On Wednesday, the 23d of March, she grew speechless. That afternoon, by signs, she called for her council, and by putting her hand to her head, when the king so Scots was named to succeed her, they all knew he was the man she desired should reign after her. About six at night she made signs for Archbishop Whitgift and her chaplains to come to her, at which time I went in with them, and sat upon my knees full of tears to see that heavy sight. Her Majesty lay upon her back, with one hand in the bed, and the other without. The bishop kneeled down by her, and examined her first of her faith; and she so punctually answered all his several questions, by lifting up her eyes, and holding up her hand, as it was a comfort to all the beholders. Then the good man told her plainly what she was, and what she was to come to; and though she had been long a great Queen here upon earth, yet shortly she was to yield an account of her stewardship to the King of kings. After this he began to pray, and all that were by did answer him. After he had continued long in prayer, till the old man’s knees were weary, he blessed her, and meant to rise and leave her. The Queen made a sign with her hand. My sister Scroop knowing her meaning, told the bishop the Queen desired he would pray still. He did so for a long half hour more, with earnest cries to God for her soul’s health, which he uttered with that fervency of spirit, as the Queen, to all our sight, much rejoiced thereat, and gave testimony to us all of her Christian and comfortable end. By this time it grew late, and every one departed, all but her women that attended her.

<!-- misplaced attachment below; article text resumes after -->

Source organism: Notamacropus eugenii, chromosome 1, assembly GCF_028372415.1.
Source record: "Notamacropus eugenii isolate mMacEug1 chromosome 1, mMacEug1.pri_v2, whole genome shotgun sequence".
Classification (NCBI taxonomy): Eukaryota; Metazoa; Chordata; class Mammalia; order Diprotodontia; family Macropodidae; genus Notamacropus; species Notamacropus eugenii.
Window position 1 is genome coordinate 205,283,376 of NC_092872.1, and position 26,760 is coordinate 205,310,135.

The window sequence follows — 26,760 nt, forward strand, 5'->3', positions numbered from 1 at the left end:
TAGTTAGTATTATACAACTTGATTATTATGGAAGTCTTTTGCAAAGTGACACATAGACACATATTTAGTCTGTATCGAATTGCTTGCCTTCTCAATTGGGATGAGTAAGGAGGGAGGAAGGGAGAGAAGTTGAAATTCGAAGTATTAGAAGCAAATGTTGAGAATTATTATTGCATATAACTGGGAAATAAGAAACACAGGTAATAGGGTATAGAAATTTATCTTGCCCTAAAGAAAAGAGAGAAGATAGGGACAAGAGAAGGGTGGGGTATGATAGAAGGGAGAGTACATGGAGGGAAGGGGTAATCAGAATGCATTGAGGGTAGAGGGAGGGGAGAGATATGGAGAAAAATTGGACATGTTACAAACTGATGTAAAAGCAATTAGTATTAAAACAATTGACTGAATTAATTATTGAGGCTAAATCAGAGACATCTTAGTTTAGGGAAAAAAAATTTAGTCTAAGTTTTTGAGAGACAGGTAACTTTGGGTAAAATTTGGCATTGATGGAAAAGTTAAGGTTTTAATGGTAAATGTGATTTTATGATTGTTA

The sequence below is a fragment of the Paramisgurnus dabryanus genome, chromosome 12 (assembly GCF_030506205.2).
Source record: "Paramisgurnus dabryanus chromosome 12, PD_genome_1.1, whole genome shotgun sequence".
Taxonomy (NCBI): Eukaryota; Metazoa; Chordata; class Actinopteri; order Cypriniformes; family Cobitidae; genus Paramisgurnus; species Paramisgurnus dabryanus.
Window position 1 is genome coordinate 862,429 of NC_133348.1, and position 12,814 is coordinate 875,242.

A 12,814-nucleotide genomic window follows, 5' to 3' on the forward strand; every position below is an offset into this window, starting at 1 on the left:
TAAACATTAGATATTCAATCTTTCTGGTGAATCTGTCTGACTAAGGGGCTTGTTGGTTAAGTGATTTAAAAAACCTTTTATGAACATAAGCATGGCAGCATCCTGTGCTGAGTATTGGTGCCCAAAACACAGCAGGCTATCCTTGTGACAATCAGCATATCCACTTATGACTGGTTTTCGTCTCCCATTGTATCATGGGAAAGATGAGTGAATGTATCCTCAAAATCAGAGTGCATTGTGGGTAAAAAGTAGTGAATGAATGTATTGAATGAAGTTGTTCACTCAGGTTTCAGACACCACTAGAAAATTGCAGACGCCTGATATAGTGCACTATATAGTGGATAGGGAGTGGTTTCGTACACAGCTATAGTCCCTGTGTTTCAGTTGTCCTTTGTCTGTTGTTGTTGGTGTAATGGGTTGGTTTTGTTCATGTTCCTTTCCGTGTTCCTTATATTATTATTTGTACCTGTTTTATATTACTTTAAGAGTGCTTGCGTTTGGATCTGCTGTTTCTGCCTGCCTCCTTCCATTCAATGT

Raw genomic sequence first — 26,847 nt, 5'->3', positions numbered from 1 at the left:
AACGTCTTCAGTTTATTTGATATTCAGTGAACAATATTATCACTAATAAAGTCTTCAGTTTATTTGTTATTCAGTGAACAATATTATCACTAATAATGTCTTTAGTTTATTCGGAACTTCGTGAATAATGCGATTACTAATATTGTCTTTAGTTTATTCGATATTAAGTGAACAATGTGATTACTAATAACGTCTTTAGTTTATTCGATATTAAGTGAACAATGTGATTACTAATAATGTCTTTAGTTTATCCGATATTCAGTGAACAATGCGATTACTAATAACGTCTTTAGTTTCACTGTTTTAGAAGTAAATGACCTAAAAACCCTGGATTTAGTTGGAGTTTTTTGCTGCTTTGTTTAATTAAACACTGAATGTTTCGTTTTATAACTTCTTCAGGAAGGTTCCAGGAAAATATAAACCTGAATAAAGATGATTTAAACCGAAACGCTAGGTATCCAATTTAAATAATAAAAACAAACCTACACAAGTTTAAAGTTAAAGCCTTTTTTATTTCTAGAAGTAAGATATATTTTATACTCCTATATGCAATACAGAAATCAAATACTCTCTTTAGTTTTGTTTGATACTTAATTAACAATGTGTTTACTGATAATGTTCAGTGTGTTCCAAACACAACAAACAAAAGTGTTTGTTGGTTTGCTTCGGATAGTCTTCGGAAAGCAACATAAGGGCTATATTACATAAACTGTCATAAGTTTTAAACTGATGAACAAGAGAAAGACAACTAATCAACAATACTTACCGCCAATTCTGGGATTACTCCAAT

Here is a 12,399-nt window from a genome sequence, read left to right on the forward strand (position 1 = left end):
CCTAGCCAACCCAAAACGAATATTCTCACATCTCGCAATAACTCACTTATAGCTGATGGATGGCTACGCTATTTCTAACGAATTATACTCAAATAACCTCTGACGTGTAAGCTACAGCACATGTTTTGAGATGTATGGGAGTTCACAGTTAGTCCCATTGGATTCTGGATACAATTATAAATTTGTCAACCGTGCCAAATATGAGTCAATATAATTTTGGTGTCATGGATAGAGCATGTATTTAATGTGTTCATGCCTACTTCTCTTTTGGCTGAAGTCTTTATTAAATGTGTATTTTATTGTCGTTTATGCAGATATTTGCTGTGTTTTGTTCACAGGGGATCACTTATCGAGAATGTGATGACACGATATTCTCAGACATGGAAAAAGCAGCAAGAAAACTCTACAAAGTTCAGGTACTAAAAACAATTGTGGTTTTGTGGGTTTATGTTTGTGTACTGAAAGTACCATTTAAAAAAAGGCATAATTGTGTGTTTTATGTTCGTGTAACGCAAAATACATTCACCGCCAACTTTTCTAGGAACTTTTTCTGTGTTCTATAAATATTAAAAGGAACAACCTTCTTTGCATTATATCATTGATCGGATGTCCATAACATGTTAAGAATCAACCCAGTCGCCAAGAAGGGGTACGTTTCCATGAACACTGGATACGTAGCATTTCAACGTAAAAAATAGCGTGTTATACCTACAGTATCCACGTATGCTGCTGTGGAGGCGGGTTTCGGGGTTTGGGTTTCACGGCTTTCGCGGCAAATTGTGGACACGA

This that I heard with my ears, and did see with my eyes, I thought it my duty to set down, and to affirm it for a truth, upon the faith of a Christian; because I know there have been many false lies reported of the end and death of that good lady.*

Elf.Ed. -- She died March 24, 1603.